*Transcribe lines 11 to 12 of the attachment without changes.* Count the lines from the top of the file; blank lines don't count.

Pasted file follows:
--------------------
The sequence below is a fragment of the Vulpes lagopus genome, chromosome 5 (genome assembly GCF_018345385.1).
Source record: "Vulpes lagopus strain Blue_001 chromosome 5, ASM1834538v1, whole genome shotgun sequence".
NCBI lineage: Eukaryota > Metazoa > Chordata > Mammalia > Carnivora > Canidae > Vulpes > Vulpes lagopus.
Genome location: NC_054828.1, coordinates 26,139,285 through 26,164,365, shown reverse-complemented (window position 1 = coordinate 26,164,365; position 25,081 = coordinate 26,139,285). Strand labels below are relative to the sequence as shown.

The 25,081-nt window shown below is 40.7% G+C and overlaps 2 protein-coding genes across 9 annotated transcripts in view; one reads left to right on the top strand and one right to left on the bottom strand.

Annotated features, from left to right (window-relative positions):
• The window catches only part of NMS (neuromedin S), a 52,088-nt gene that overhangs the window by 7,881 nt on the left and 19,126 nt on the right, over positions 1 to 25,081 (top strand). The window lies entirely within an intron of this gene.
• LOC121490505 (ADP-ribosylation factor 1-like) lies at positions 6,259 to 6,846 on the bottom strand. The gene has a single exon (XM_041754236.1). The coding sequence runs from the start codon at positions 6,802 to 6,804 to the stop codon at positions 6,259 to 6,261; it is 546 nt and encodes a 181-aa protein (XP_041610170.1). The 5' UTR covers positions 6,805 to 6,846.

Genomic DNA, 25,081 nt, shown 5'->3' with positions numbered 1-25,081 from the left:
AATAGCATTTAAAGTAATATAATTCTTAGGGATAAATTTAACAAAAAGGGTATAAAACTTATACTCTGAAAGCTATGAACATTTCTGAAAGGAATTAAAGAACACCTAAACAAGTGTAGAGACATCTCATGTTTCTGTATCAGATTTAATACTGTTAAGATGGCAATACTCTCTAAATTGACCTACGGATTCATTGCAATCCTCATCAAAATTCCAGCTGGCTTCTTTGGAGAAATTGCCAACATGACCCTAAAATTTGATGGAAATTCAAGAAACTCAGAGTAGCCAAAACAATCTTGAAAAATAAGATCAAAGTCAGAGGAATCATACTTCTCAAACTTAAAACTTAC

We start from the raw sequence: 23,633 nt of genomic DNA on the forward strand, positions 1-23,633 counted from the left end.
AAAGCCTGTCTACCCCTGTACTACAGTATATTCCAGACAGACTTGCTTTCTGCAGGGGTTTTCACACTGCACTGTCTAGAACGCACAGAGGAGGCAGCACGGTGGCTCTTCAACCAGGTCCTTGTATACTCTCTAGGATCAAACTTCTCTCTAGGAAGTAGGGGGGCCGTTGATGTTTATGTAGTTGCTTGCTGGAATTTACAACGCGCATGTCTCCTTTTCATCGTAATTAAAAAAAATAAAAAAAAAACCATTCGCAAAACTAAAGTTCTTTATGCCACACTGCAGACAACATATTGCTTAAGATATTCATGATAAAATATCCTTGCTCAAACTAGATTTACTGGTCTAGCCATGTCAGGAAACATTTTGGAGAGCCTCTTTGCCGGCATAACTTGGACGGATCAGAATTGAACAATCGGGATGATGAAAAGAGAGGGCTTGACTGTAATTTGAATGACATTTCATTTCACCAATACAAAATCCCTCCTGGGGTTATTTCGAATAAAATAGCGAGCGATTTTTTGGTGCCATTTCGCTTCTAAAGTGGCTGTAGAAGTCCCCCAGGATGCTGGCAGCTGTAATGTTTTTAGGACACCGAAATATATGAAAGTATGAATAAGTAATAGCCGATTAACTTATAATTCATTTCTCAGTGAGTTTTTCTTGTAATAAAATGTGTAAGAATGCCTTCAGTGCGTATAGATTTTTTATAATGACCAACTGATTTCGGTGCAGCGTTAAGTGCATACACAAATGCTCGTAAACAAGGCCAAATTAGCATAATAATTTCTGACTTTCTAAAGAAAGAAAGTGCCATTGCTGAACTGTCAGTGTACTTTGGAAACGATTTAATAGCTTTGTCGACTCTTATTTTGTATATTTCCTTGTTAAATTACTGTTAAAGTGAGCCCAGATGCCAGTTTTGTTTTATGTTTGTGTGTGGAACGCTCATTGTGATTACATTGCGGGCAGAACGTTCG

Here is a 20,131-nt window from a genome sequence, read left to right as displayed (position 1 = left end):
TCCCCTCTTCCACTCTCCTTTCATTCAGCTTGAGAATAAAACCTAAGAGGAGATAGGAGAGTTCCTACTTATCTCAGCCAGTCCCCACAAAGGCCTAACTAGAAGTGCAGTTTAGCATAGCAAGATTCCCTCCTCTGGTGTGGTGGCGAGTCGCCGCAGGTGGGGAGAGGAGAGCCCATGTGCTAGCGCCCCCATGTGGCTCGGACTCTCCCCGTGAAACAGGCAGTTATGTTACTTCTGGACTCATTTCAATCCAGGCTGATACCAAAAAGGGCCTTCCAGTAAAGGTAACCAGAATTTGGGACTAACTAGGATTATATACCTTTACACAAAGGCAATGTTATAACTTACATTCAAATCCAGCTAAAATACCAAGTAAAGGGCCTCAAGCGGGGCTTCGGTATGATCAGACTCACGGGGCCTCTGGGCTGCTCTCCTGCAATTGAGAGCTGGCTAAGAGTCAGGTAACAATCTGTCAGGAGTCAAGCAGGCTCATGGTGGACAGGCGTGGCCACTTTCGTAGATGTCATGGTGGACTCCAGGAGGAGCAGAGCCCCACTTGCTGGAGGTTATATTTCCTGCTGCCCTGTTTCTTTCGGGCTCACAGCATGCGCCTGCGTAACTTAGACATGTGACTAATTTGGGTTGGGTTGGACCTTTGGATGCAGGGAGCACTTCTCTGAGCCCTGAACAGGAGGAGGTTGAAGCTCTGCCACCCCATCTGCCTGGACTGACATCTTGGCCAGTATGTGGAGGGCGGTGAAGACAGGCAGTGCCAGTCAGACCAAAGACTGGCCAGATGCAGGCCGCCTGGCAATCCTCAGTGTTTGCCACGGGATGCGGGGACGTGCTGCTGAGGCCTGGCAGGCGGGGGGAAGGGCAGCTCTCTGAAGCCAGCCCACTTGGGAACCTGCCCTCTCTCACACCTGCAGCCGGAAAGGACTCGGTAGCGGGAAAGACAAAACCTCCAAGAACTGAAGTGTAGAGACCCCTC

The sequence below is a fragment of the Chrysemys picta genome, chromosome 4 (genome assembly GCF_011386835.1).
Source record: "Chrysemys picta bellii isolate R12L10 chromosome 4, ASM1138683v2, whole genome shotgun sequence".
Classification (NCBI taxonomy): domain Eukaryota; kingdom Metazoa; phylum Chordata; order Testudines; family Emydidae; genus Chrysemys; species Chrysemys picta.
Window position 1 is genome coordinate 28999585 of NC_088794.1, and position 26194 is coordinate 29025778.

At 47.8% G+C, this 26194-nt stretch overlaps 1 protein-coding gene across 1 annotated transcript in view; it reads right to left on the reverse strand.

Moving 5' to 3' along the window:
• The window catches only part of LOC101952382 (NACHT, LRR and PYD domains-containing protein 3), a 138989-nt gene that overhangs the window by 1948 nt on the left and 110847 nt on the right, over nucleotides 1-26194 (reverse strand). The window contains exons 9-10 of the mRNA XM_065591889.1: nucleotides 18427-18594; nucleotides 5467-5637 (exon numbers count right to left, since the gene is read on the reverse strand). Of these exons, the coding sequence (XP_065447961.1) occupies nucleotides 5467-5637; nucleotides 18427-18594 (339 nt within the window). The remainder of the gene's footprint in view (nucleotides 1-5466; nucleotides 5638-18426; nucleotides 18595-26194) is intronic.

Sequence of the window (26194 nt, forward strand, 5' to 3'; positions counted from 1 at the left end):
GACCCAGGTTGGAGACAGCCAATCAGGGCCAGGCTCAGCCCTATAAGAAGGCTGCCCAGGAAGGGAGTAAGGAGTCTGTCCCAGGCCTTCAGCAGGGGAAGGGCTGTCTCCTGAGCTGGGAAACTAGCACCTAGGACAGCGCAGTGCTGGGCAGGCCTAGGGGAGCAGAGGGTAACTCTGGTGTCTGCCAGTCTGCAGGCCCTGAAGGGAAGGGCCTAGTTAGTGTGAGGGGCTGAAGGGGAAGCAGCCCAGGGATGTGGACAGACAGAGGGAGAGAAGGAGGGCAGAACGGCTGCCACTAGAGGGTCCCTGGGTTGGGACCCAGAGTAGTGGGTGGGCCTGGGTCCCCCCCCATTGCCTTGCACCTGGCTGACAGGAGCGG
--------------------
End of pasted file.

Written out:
We start from the raw sequence: 23,633 nt of genomic DNA on the forward strand, positions 1-23,633 counted from the left end.
AAAGCCTGTCTACCCCTGTACTACAGTATATTCCAGACAGACTTGCTTTCTGCAGGGGTTTTCACACTGCACTGTCTAGAACGCACAGAGGAGGCAGCACGGTGGCTCTTCAACCAGGTCCTTGTATACTCTCTAGGATCAAACTTCTCTCTAGGAAGTAGGGGGGCCGTTGATGTTTATGTAGTTGCTTGCTGGAATTTACAACGCGCATGTCTCCTTTTCATCGTAATTAAAAAAAATAAAAAAAAAACCATTCGCAAAACTAAAGTTCTTTATGCCACACTGCAGACAACATATTGCTTAAGATATTCATGATAAAATATCCTTGCTCAAACTAGATTTACTGGTCTAGCCATGTCAGGAAACATTTTGGAGAGCCTCTTTGCCGGCATAACTTGGACGGATCAGAATTGAACAATCGGGATGATGAAAAGAGAGGGCTTGACTGTAATTTGAATGACATTTCATTTCACCAATACAAAATCCCTCCTGGGGTTATTTCGAATAAAATAGCGAGCGATTTTTTGGTGCCATTTCGCTTCTAAAGTGGCTGTAGAAGTCCCCCAGGATGCTGGCAGCTGTAATGTTTTTAGGACACCGAAATATATGAAAGTATGAATAAGTAATAGCCGATTAACTTATAATTCATTTCTCAGTGAGTTTTTCTTGTAATAAAATGTGTAAGAATGCCTTCAGTGCGTATAGATTTTTTATAATGACCAACTGATTTCGGTGCAGCGTTAAGTGCATACACAAATGCTCGTAAACAAGGCCAAATTAGCATAATAATTTCTGACTTTCTAAAGAAAGAAAGTGCCATTGCTGAACTGTCAGTGTACTTTGGAAACGATTTAATAGCTTTGTCGACTCTTATTTTGTATATTTCCTTGTTAAATTACTGTTAAAGTGAGCCCAGATGCCAGTTTTGTTTTATGTTTGTGTGTGGAACGCTCATTGTGATTACATTGCGGGCAGAACGTTCG